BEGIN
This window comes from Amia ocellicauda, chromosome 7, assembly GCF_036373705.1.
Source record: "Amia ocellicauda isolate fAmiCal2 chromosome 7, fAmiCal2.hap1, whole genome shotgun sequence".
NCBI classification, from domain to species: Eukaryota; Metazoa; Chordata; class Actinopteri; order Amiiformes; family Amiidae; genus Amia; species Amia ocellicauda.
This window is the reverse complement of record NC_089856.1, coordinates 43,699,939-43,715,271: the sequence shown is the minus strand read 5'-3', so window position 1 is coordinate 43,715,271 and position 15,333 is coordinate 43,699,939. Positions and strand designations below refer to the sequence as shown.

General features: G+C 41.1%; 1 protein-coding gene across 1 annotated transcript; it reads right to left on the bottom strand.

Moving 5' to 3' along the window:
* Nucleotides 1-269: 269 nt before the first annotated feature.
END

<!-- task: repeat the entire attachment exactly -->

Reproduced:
This window comes from Amia ocellicauda, chromosome 7, assembly GCF_036373705.1.
Source record: "Amia ocellicauda isolate fAmiCal2 chromosome 7, fAmiCal2.hap1, whole genome shotgun sequence".
NCBI classification, from domain to species: Eukaryota; Metazoa; Chordata; class Actinopteri; order Amiiformes; family Amiidae; genus Amia; species Amia ocellicauda.
This window is the reverse complement of record NC_089856.1, coordinates 43,699,939-43,715,271: the sequence shown is the minus strand read 5'-3', so window position 1 is coordinate 43,715,271 and position 15,333 is coordinate 43,699,939. Positions and strand designations below refer to the sequence as shown.

General features: G+C 41.1%; 1 protein-coding gene across 1 annotated transcript; it reads right to left on the bottom strand.

Moving 5' to 3' along the window:
* Nucleotides 1-269: 269 nt before the first annotated feature.